The Hebrew Bible, known to Christians as the Old Testament, introduces the concept of a messiah, an anointed one of God who will come to usher in an era where all people of earth will live together harmoniously and righteously. The Jews believe that this idea is implied in the story of Creation. According to Rabbinical thinking, God wanted us to live with Him in a paradise, so He created the Garden of Eden. Human sin required us to be expelled; yet, when Adam and Eve were expelled from the garden, God did not destroy Eden. Rather, He maintained it and is awaiting a time when we will be worthy of returning.
According to Judaism, the Messianic Age is the time when the Messiah will bring us back to the kind of world that God originally intended. This time is described by a number of the prophets, and further references to the Messiah can also be found in the Psalms. A large number of these have to do with the future birth of the Messiah – which Christians recognize to be Christmas!
Before reviewing some of these, let us engage in an imaginary exercise to help us appreciate both the astonishing accuracy of these writings and the equally astonishing unlikelihood of them all coming to pass.
Imagine that in Waco, Texas, ancient scrolls are uncovered which were written 600 to 1,000 years ago. Some were written before the discovery of America by Columbus, and all were written before the American Revolution. The scrolls predict that someone in our generation will be born who is of the direct lineage of George Washington. This person would be descended from a long line of important founders of America, all of whom were known to be from Virginia. The scrolls further reveal that the person would be born in Tarrant County, Texas in the town of Azle. Miraculously, his mother would be a virgin. At the time of his birth, dignitaries from other countries would mysteriously know about him and would come to worship him and present him with precious gifts, believing he was a special envoy from God.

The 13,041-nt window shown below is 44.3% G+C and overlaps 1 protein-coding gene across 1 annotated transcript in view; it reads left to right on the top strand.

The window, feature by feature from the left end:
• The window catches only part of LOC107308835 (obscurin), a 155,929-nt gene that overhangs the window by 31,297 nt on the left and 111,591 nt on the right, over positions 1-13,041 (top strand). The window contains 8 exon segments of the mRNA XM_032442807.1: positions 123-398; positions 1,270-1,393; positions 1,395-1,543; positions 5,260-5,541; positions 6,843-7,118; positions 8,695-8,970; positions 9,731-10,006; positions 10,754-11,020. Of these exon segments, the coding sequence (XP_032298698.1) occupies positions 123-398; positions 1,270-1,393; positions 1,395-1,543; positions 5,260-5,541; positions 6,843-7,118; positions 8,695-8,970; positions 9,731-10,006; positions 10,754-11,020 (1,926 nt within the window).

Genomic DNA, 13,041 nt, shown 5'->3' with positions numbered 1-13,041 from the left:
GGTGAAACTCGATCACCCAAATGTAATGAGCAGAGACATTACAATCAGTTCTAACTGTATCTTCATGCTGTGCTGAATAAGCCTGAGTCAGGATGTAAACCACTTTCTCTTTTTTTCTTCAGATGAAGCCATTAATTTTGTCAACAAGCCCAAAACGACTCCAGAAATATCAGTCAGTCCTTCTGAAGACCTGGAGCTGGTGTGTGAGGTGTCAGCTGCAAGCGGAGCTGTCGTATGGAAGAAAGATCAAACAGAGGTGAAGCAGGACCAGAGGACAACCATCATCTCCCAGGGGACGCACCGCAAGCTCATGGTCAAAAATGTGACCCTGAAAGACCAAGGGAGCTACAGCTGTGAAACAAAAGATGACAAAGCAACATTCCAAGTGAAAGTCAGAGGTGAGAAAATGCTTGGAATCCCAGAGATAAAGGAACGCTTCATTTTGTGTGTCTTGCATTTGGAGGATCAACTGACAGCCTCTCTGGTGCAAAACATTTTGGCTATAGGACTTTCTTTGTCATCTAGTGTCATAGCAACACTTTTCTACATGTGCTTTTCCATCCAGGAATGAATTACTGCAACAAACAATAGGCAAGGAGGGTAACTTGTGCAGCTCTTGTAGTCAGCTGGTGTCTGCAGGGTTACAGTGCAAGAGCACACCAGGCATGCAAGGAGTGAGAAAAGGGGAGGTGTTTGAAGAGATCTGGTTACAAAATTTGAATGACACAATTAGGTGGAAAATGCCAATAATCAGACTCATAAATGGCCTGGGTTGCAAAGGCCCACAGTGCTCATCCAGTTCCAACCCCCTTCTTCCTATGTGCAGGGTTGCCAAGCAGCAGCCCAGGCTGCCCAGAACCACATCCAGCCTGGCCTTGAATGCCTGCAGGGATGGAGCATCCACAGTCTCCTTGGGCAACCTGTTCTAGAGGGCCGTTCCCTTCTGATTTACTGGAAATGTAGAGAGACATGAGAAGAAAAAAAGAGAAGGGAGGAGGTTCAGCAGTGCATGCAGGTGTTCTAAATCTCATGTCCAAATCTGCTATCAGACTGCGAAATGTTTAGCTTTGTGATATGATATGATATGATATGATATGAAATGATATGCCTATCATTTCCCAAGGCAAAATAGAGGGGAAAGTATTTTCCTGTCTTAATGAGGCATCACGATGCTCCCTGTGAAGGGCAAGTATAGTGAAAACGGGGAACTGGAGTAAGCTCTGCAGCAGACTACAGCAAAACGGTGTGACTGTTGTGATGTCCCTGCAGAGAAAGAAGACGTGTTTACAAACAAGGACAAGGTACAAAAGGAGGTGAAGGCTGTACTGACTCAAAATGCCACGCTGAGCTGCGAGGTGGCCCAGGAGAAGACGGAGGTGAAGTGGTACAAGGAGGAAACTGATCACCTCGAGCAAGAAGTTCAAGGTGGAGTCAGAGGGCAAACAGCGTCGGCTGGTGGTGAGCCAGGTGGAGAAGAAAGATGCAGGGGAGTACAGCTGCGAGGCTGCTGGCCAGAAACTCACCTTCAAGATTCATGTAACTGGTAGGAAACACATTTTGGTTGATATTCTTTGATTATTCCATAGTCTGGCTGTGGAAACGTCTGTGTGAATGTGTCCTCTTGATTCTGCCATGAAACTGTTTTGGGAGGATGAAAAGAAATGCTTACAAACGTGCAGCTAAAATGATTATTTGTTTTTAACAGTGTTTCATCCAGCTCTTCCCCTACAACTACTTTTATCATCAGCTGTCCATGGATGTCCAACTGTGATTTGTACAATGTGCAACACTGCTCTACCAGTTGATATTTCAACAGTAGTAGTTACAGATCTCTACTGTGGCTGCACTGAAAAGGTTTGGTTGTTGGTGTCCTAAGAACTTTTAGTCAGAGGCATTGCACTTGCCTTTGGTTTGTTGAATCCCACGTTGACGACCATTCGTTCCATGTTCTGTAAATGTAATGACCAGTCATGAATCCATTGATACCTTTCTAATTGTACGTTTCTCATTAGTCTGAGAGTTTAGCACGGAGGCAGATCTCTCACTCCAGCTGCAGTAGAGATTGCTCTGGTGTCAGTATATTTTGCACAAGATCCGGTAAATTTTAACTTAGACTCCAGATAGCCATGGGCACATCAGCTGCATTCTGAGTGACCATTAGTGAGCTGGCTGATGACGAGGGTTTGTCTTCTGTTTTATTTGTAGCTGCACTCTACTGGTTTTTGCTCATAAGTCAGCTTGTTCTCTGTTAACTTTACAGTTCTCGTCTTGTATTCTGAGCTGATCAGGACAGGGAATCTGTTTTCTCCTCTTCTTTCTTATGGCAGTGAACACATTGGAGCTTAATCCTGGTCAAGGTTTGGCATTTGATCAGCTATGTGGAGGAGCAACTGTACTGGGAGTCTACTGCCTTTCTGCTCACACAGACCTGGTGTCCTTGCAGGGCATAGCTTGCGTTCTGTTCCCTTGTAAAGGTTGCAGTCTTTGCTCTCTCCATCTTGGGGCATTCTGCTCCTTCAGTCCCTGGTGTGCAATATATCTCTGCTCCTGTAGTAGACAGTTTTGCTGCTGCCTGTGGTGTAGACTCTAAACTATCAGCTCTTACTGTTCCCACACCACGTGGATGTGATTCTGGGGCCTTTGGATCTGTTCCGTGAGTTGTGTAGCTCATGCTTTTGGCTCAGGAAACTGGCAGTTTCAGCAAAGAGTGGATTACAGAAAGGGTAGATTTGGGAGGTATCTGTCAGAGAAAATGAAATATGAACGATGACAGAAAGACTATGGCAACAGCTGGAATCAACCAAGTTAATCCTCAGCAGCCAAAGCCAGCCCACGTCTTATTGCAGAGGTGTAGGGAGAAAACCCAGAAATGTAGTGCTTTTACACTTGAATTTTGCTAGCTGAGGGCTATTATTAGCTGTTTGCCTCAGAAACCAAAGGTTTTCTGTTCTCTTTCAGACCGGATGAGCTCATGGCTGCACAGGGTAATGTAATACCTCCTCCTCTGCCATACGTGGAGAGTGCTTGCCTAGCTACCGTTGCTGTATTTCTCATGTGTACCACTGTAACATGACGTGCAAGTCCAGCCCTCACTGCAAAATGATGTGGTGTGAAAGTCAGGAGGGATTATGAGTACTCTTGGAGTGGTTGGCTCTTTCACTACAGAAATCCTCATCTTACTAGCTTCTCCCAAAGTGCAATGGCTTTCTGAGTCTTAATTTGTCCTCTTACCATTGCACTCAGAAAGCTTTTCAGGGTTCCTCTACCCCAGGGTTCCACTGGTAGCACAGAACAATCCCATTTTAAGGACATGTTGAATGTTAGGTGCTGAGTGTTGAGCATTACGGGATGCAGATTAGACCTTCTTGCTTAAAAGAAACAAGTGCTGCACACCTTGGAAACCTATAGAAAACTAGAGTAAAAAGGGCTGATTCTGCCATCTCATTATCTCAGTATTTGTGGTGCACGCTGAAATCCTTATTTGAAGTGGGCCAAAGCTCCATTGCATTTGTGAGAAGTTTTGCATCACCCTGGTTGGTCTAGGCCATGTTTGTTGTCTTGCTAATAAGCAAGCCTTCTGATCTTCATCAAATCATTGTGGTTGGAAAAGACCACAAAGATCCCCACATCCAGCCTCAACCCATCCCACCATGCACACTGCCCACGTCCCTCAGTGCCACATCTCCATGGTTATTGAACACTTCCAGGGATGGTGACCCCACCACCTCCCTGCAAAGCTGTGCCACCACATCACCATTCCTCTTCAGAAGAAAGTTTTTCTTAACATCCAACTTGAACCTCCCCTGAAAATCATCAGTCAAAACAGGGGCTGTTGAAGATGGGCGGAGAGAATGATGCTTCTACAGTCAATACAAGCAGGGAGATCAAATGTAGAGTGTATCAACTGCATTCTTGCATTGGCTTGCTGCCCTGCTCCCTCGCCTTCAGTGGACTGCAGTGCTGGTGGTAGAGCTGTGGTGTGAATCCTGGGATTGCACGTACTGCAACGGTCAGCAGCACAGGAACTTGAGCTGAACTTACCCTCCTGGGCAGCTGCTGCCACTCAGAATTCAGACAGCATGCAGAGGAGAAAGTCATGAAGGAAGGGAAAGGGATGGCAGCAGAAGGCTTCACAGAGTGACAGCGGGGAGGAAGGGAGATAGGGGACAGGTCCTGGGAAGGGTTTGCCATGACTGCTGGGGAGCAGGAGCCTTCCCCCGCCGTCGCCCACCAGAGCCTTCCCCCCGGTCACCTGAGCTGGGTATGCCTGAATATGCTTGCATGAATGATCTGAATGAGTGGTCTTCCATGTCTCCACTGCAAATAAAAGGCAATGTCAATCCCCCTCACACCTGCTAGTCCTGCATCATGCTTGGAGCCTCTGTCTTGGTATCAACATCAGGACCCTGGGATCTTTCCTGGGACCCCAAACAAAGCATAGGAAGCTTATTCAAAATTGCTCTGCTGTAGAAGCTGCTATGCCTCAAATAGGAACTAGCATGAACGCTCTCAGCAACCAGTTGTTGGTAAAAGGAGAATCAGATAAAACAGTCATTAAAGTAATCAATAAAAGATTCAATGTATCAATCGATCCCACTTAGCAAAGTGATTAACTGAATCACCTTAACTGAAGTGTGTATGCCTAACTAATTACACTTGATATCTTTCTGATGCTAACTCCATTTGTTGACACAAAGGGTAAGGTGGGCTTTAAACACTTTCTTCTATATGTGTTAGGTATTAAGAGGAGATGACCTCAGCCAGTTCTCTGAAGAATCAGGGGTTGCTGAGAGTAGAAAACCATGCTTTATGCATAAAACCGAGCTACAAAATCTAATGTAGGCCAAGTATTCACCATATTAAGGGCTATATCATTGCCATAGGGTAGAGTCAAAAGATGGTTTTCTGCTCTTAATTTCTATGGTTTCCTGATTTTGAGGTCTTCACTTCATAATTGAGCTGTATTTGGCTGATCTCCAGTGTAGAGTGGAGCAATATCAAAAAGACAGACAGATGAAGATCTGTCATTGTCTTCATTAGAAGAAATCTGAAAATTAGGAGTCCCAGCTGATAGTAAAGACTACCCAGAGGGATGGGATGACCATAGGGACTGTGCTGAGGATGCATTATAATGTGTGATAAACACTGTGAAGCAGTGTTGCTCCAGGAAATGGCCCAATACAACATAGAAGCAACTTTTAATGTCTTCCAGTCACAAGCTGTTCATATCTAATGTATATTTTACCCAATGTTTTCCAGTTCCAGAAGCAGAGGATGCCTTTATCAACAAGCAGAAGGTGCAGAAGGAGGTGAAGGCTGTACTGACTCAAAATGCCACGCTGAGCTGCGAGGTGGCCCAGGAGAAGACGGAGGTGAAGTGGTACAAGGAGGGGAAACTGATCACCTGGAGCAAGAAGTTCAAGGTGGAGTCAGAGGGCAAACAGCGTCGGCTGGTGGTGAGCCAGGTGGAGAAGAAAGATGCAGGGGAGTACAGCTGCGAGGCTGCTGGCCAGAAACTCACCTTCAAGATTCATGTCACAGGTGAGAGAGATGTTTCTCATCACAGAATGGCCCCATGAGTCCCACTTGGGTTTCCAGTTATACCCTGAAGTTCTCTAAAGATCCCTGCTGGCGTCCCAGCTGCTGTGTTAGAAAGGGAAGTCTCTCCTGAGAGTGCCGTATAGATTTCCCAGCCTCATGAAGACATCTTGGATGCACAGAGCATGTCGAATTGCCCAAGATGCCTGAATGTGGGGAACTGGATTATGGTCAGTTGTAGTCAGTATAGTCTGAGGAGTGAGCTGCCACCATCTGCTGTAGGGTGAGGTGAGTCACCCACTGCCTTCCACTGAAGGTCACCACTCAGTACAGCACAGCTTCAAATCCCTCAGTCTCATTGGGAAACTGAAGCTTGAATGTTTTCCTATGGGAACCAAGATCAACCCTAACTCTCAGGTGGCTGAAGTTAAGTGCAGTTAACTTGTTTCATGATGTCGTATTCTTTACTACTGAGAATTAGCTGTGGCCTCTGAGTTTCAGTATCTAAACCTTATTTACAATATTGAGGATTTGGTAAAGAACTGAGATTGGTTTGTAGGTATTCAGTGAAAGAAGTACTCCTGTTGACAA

In addition, our imaginary prophecies would also reveal that as a result of this child being born, local ruling tyrants would make an attempt to murder him. This would result in the deaths of many other innocent children whose mothers would weep over their loss. To protect this special child from the tyrants, his father would take him to another country, later bringing him back. This future child would grow up to lead a religious revolution.
Now, imagine that all this came to be true in our lifetime, fulfilling the predictions of these centuries-old scrolls. As astronomically unlikely as the creation, preservation and fulfillment of these written prophecies might seem, this is a fair parallel to what we have in the ancient Hebrew Scripture prophecies about Jesus!
Let us take a look at the prophecies concerning the birth of Jesus.
We know Jesus was of Jewish descent and therefore was the seed of Abraham. In Genesis 22:18 we are told that through Abraham’s offspring “all nations on earth will be blessed.” Christians believe Jesus is the fulfillment of this promise.